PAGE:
As we all know, Apple's new "Get A Mac" campaign has been making waves, both good and bad, since it started airing a couple of months ago on TV and making its rounds on the web. One of the more recent ads, titled "Touché" features our favorite two actors (the "Mac" and the "PC") bantering about how the PC can run Windows, but the Mac can run OS X… and Windows. The PC then declares "touché," to which the Mac decides that he is making improper use of the term since the PC had never made a point to begin with for the Mac to counter-point. Touché, Mac guy, touché.
Anyway. The "Touché" ad used to make note in small type at the bottom of the screen that in order for the snarky Mac guy—er, your Mac—to run Windows, that merely "Purchase of Windows XP required," which most people assumed to imply that Apple wanted you to use their own Boot Camp. However, the folks over at MacObserver have observed (*chuckle*) that the ad seems to have changed, with the reference in the ad changing from a generic "Windows required" message to Windows and Parallels! (MacObserver seems to believe that the ad originally said Boot Camp, but many readers disagree.) The Get A Mac website also has references to Parallels on it.
While it's always been well-known ever since Boot Camp was originally announced that Apple had plans to incorporate such technology into the next major release of OS X, Leopard, this new heavy pimping of Parallels is taking some of us by surprise. At the very least, the strong relationship seems to indicate some sort of partnership between the two companies, even if the partnership is only for mutual publicity, but it could possibly mean much more. It seems like Apple is pushing Parallels very heavily lately, even over Boot Camp, which makes some Mac fans wonder whether Apple may have a Parallels-like solution up their sleeves coming up soon. Some of our Ars staff, however, believes that to be untrue, as Apple doesn't often like to pimp non-Apple products (particularly software) unless Apple has no plans for duplicating their efforts. While many have wished for Apple to create their own virtualization software for Windows, perhaps Apple believes that Parallels has already done a bang-up job and thinks that the two companies can help each other out.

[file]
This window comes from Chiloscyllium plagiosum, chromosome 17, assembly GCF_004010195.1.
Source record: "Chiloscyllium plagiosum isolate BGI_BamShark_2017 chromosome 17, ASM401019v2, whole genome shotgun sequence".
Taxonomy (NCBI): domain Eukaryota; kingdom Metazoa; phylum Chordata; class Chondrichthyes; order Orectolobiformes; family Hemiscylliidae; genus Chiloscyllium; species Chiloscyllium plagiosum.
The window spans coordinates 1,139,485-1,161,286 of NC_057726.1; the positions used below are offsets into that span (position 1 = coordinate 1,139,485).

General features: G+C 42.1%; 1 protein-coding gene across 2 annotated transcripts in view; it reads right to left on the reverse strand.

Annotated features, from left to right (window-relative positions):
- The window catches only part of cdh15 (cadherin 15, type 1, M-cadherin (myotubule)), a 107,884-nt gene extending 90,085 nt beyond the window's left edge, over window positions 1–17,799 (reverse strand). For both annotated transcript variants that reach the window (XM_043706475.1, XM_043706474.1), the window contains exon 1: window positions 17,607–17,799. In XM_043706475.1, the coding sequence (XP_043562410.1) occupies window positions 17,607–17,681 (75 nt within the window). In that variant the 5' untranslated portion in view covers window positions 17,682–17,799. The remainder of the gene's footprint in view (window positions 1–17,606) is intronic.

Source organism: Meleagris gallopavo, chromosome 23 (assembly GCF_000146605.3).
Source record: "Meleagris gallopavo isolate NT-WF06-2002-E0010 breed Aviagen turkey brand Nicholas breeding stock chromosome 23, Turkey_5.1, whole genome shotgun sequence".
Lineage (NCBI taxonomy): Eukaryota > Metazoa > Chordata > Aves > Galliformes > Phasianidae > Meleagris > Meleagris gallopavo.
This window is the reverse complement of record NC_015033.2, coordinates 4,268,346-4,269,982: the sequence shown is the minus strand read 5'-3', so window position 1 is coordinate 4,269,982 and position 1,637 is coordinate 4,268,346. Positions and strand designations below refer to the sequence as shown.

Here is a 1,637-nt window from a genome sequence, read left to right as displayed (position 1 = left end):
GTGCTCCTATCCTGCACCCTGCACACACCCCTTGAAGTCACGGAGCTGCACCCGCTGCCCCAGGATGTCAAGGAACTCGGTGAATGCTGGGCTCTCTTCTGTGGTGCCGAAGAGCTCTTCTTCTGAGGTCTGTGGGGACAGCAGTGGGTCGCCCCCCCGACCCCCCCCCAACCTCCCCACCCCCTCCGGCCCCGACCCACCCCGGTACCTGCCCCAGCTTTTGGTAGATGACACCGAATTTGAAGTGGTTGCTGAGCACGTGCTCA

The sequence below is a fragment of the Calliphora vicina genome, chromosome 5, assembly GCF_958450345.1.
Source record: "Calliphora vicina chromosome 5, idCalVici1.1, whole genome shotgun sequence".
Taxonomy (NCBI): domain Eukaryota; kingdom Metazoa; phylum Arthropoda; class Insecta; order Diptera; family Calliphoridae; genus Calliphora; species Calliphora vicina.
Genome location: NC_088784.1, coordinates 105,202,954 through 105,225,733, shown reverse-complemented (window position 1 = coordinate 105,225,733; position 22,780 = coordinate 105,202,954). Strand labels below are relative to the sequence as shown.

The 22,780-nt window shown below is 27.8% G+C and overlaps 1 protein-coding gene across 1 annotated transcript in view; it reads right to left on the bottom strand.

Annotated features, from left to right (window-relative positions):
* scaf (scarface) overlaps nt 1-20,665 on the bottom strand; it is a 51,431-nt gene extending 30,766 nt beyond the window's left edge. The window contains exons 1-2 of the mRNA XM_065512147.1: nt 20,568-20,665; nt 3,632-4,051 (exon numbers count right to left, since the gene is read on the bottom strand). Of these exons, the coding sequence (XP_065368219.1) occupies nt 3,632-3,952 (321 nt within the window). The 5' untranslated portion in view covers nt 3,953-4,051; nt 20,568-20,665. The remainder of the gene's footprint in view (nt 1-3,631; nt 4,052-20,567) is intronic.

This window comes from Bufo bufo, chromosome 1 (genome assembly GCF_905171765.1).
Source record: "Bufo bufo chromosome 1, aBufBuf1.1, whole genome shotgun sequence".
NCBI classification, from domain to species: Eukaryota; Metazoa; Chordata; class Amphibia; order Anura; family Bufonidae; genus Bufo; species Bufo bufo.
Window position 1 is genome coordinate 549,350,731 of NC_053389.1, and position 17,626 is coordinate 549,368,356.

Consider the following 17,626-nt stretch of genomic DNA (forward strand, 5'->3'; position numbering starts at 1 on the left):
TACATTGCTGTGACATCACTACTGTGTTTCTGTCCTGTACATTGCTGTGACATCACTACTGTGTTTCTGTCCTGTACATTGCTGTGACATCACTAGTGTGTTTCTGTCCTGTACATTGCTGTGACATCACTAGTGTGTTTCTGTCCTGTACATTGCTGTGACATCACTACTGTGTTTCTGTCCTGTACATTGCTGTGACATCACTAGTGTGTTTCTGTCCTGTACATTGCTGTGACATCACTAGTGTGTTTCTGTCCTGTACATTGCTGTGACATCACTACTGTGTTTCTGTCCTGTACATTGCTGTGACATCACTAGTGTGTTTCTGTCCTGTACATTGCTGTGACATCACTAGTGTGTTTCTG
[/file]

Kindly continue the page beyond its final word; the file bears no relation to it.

Do our readers have any thoughts as to whether Apple's infatuation with Parallels indicates partnership, or secret sabotage?